Nerds! Monsters! Mysterious doings!
BQB here with a review of Netflix’s latest hit, Stranger Things.
NOTE: I’m only up to episode three. I’ll be spoiling what I know so far so don’t read ahead if you want to avoid spoilers. Meanwhile, don’t tell me what happens after episode three. Thanks 3.5 readers.
So for the past month everyone in my Facebook feed has been all like, “OMG I love Stranger Things! It reminds me of my childhood because I’m a friend of BQB and therefore I’m a dried up old Generation Xer that no one gives a shit about!”
Yup. That’s what they actually said. My 3.5 friends are very hard on themselves.
But those are the grass is greener people. Me? The tale brings me so far back into my childhood that I ended up thinking, “Oh joy. All the things I enjoyed as a child are now ancient history and the grim specter of death is looking over my shoulder.”
I tend to be a glass half empty type of person. Glass half full people are like, “What? I had a toy Millennium Falcon too!”
How to describe this show?
Take one part Goonies and one part X-Files. Throw in a dash of Steven Spielberg’s E.T., just a pinch of Poltergeist and you’re there.
From the electronically synthesized theme music to the kids saving the day on their bikes, this show is a heaping helping of nostalgia for the thirty to forty something crowd to relive their youth and enjoy a distraction from the twenty-two year old millennials who somehow leap frogged the hell over us and became our bosses/safe space dwelling, trigger warning demanding overlords in the blink of an eye.
The plot surrounds a group of boys whose friend Will has gone missing. Will’s mother, Joyce, played by Winona Ryder, herself a staple of 1980s teen movies, freaks out while the town’s depressed chief of police Jim Hopper (David Harbour) turns the town upside down looking for the lad.
But to hell with those adults, for it is up to nerd boy trio Mike, Lucas and Dustin (Finn Wolfhard, Caleb McLaughlin and Gaten Matarazzo, respectively) to ride around town aimlessly on their bikes to save the day.
Oh, and they’re joined by a mysterious girl with eerie super powers (Millie Bobby Brown.)
Was she named after singer Bobby Brown? That kind of would be awesome.
And seriously? “Finn Wolfhard?” Holy shit. That kid should thank his parents because with a name like that Hollywood had no choice but to put him on the fast track to fame.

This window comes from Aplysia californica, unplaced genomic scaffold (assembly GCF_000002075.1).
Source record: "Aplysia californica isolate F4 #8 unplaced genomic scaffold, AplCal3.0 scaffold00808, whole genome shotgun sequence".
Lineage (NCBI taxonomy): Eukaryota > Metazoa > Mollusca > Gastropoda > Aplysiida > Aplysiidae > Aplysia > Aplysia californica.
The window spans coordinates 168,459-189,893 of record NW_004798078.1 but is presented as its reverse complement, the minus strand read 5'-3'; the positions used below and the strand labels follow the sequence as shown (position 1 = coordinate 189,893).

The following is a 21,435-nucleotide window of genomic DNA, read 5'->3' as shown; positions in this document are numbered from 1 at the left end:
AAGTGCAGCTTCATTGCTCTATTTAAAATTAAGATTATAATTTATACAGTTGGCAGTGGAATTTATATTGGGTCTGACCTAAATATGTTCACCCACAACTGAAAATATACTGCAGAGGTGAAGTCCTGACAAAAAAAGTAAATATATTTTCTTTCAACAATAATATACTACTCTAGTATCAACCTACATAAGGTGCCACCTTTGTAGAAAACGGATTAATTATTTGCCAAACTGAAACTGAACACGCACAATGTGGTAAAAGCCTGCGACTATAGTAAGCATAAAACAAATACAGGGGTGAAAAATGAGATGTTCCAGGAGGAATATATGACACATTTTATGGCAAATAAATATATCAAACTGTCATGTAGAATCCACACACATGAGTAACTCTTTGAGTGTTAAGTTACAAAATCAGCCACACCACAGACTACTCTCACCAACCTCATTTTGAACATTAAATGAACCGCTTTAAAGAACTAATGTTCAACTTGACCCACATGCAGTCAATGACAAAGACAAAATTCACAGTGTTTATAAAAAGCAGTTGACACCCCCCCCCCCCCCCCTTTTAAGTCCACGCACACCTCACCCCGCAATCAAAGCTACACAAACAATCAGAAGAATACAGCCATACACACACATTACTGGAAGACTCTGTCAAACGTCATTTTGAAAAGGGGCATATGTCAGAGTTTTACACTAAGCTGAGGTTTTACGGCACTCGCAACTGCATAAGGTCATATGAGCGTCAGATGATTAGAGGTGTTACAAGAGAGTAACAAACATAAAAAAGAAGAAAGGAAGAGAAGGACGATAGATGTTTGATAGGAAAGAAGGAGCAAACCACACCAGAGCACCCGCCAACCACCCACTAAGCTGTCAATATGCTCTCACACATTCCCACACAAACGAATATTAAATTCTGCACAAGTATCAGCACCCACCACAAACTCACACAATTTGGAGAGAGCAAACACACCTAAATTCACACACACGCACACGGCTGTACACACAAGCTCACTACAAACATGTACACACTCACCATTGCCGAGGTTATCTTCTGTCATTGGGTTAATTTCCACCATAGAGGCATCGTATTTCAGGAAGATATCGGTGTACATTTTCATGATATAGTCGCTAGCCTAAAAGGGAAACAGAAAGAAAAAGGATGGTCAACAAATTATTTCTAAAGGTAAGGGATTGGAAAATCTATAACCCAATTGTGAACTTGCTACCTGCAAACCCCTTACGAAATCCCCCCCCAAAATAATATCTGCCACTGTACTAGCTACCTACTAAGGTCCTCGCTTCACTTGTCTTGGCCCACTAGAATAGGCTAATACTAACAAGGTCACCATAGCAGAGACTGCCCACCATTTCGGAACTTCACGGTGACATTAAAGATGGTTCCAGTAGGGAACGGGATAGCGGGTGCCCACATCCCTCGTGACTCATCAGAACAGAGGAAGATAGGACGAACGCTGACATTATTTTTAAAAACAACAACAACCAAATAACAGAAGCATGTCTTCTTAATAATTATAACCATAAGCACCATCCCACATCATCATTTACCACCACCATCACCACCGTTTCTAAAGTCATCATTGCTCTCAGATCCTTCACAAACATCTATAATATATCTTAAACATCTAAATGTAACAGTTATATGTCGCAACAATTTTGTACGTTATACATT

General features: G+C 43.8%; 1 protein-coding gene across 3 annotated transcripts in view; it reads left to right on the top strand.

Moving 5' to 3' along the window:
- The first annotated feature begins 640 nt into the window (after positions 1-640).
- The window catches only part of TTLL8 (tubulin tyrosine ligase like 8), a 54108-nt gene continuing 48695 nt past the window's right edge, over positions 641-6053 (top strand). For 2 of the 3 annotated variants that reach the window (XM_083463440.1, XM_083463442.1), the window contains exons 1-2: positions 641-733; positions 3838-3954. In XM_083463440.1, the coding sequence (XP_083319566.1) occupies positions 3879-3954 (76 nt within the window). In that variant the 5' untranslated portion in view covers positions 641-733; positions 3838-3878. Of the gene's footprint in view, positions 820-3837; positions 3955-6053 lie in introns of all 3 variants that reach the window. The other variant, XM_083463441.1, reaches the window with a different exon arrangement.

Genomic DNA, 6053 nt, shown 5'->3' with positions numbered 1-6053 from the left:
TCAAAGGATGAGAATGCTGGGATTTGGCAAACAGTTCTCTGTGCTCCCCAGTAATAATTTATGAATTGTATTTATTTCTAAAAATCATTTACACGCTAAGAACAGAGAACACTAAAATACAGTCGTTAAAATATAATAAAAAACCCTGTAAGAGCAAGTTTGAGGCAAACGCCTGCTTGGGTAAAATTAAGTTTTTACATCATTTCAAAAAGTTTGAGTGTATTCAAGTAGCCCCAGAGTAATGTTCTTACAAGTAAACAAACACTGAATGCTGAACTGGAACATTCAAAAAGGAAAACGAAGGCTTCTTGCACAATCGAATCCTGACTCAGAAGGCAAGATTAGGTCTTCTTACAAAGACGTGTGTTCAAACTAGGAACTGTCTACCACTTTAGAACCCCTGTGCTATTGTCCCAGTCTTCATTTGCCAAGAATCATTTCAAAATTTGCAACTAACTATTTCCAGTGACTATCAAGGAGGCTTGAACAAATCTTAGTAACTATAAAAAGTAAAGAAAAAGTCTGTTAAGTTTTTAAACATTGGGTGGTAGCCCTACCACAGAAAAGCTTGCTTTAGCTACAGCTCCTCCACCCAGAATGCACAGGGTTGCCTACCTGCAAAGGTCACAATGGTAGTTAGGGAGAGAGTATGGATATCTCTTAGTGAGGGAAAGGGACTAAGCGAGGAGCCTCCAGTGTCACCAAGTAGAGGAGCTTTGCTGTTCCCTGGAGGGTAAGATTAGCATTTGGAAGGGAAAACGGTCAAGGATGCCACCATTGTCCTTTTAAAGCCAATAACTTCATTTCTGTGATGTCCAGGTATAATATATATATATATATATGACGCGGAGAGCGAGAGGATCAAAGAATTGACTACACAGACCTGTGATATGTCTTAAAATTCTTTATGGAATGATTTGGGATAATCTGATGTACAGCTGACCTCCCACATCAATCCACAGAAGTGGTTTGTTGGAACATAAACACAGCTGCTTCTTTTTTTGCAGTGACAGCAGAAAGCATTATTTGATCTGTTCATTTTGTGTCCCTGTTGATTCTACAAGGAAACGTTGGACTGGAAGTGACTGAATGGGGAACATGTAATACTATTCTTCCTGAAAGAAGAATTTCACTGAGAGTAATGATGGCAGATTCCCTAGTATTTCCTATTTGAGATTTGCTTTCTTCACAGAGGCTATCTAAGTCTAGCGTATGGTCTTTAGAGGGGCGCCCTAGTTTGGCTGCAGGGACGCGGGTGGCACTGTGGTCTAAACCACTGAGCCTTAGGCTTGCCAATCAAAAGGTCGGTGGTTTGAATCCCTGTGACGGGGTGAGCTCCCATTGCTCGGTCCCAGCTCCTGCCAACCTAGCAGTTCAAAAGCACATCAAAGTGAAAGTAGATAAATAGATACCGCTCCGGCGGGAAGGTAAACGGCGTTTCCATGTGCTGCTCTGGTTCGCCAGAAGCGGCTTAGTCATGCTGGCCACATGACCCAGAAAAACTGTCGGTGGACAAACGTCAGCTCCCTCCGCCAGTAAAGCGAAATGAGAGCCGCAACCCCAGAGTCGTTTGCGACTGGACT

I have enjoyed the first three episodes and now that I think about it, it has been quite some time since there was a serious movie or TV show where a group of kids are the main characters yet adults are able to find the story enjoyable.
There were a lot of movies like this in the 1980s, then they sort of trailed of in the 1990s.
Why? I don’t know. Maybe because today’s kids would learn that their friend is missing and be all like, “Oh noes! I must totes run to my safe space and raise awareness on Twitter! Hashtag #PrayersforWill”
Then again, the adults have gotten worse too. Kids used to be able to ride around on their bikes and seek assistance from trustworthy adults. Today, I wouldn’t advise a kid to trust an adult if the adult shows two forms of ID and a reference letter signed by the president and the pope.
Some 1980s things I noticed:
- Star Wars toys (which are still popular today)
- Rotary phones with cords. You pretty much needed to keep your conversations short and sweet, although I do kind of remember just lying down on the kitchen linoleum floor as a whippersnapper in order to have longer conversations whilst being tethered to the phone attached to the wall. Oh and those rotary dials meant you’d stick your finger in the number hole, then crank it all the way around, then do it again for the next number…and the next one….
- Libraries with micro fiche readers and card catalogs. Card catalogs were like a computer database on paper! Fun stuff.
- Mom jeans and window pane glasses. Not to goof on Barb. Sigh, people used to care more about function over fashion. Today, glasses are small and stylish, but those window pane bad boys gave a nerd way more peripheral vision. Its way easier to sneak up on a nerd now. Thanks a lot small glasses.
So, that’s it. That’s my review. Despite all my gripes about getting older, Stranger Things is actually a fun filled romp back in time.
Oh and if you’re a Gen Xer, its fun to watch this show with a millennial. Obviously, don’t steal one off the street, but if you have one in your family like I do. We watched it and the conversation was thus:
MILLENIAL: They had pools back then?
ME: Ugh. Yes.
MILLENIAL: They had cars back then?
ME: And even before then.
MILLENIAL: Wait, when did Star Wars come out?
ME: In the 1970s. Kids were way into it.
MILLENIAL: And they had plastic toys?
ME: Kids in the 1980s couldn’t buy plastic toys fast enough.
MILLENIAL: People had nice houses for that time.
ME: I know. You assumed we all lived in mud huts.
MILLENIAL: What a wonderful commitment to diversity that the boys have a black friend despite the racial divisions at the time.
ME: Nope. We had black friends. Wasn’t a big deal. White kids liked toys. Black kids liked toys. We’d get together and play with our toys. Didn’t matter. No one asked for a medal for being friends with a black kid.
See? These whippersnappers don’t know about anything before 1990.
Enjoy it while it lasts, millennials. In twenty years, the next generation will have a show where everyone’s all like, “OMG. I can’t believe that people used to post pictures of their lunch on Facebook. Now that everyone’s a precog we all already know what everyone ate for lunch.”